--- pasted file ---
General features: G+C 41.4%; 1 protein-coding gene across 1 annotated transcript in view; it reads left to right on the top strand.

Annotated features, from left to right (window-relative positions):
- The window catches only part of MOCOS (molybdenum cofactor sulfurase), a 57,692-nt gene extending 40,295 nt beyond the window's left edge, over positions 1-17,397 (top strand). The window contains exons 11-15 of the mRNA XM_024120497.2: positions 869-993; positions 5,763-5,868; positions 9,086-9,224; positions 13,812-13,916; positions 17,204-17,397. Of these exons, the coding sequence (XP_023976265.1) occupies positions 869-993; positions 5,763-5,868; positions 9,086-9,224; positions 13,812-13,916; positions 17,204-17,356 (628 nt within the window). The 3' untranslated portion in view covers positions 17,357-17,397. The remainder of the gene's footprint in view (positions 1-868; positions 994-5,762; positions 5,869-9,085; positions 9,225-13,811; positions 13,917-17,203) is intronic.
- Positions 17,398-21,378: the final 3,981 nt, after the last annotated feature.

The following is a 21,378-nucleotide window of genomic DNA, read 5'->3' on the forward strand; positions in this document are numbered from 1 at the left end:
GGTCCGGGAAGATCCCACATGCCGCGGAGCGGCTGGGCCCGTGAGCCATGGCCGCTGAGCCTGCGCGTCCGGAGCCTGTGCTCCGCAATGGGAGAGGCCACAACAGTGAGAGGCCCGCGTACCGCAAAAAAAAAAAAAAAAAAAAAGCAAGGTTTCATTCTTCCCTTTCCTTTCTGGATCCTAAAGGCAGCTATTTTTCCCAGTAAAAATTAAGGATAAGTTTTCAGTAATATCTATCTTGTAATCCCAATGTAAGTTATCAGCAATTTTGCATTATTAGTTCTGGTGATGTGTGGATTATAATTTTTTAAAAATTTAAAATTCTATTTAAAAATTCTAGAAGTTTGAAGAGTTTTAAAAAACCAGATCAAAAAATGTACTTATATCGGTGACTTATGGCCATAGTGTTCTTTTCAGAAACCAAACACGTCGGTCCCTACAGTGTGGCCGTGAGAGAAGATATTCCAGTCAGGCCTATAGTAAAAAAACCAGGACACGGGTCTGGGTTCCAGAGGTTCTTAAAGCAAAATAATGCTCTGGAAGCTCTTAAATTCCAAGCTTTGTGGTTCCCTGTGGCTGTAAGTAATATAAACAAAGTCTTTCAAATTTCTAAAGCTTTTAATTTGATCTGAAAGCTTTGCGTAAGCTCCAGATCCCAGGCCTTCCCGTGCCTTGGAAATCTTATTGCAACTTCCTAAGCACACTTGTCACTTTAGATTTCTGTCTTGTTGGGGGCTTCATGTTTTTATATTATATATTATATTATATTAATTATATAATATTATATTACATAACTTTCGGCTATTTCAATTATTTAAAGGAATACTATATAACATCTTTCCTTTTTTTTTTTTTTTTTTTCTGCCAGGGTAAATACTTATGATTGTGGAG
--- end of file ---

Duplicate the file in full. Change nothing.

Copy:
General features: G+C 41.4%; 1 protein-coding gene across 1 annotated transcript in view; it reads left to right on the top strand.

Annotated features, from left to right (window-relative positions):
- The window catches only part of MOCOS (molybdenum cofactor sulfurase), a 57,692-nt gene extending 40,295 nt beyond the window's left edge, over positions 1-17,397 (top strand). The window contains exons 11-15 of the mRNA XM_024120497.2: positions 869-993; positions 5,763-5,868; positions 9,086-9,224; positions 13,812-13,916; positions 17,204-17,397. Of these exons, the coding sequence (XP_023976265.1) occupies positions 869-993; positions 5,763-5,868; positions 9,086-9,224; positions 13,812-13,916; positions 17,204-17,356 (628 nt within the window). The 3' untranslated portion in view covers positions 17,357-17,397. The remainder of the gene's footprint in view (positions 1-868; positions 994-5,762; positions 5,869-9,085; positions 9,225-13,811; positions 13,917-17,203) is intronic.
- Positions 17,398-21,378: the final 3,981 nt, after the last annotated feature.

The following is a 21,378-nucleotide window of genomic DNA, read 5'->3' on the forward strand; positions in this document are numbered from 1 at the left end:
GGTCCGGGAAGATCCCACATGCCGCGGAGCGGCTGGGCCCGTGAGCCATGGCCGCTGAGCCTGCGCGTCCGGAGCCTGTGCTCCGCAATGGGAGAGGCCACAACAGTGAGAGGCCCGCGTACCGCAAAAAAAAAAAAAAAAAAAAAGCAAGGTTTCATTCTTCCCTTTCCTTTCTGGATCCTAAAGGCAGCTATTTTTCCCAGTAAAAATTAAGGATAAGTTTTCAGTAATATCTATCTTGTAATCCCAATGTAAGTTATCAGCAATTTTGCATTATTAGTTCTGGTGATGTGTGGATTATAATTTTTTAAAAATTTAAAATTCTATTTAAAAATTCTAGAAGTTTGAAGAGTTTTAAAAAACCAGATCAAAAAATGTACTTATATCGGTGACTTATGGCCATAGTGTTCTTTTCAGAAACCAAACACGTCGGTCCCTACAGTGTGGCCGTGAGAGAAGATATTCCAGTCAGGCCTATAGTAAAAAAACCAGGACACGGGTCTGGGTTCCAGAGGTTCTTAAAGCAAAATAATGCTCTGGAAGCTCTTAAATTCCAAGCTTTGTGGTTCCCTGTGGCTGTAAGTAATATAAACAAAGTCTTTCAAATTTCTAAAGCTTTTAATTTGATCTGAAAGCTTTGCGTAAGCTCCAGATCCCAGGCCTTCCCGTGCCTTGGAAATCTTATTGCAACTTCCTAAGCACACTTGTCACTTTAGATTTCTGTCTTGTTGGGGGCTTCATGTTTTTATATTATATATTATATTATATTAATTATATAATATTATATTACATAACTTTCGGCTATTTCAATTATTTAAAGGAATACTATATAACATCTTTCCTTTTTTTTTTTTTTTTTTTCTGCCAGGGTAAATACTTATGATTGTGGAG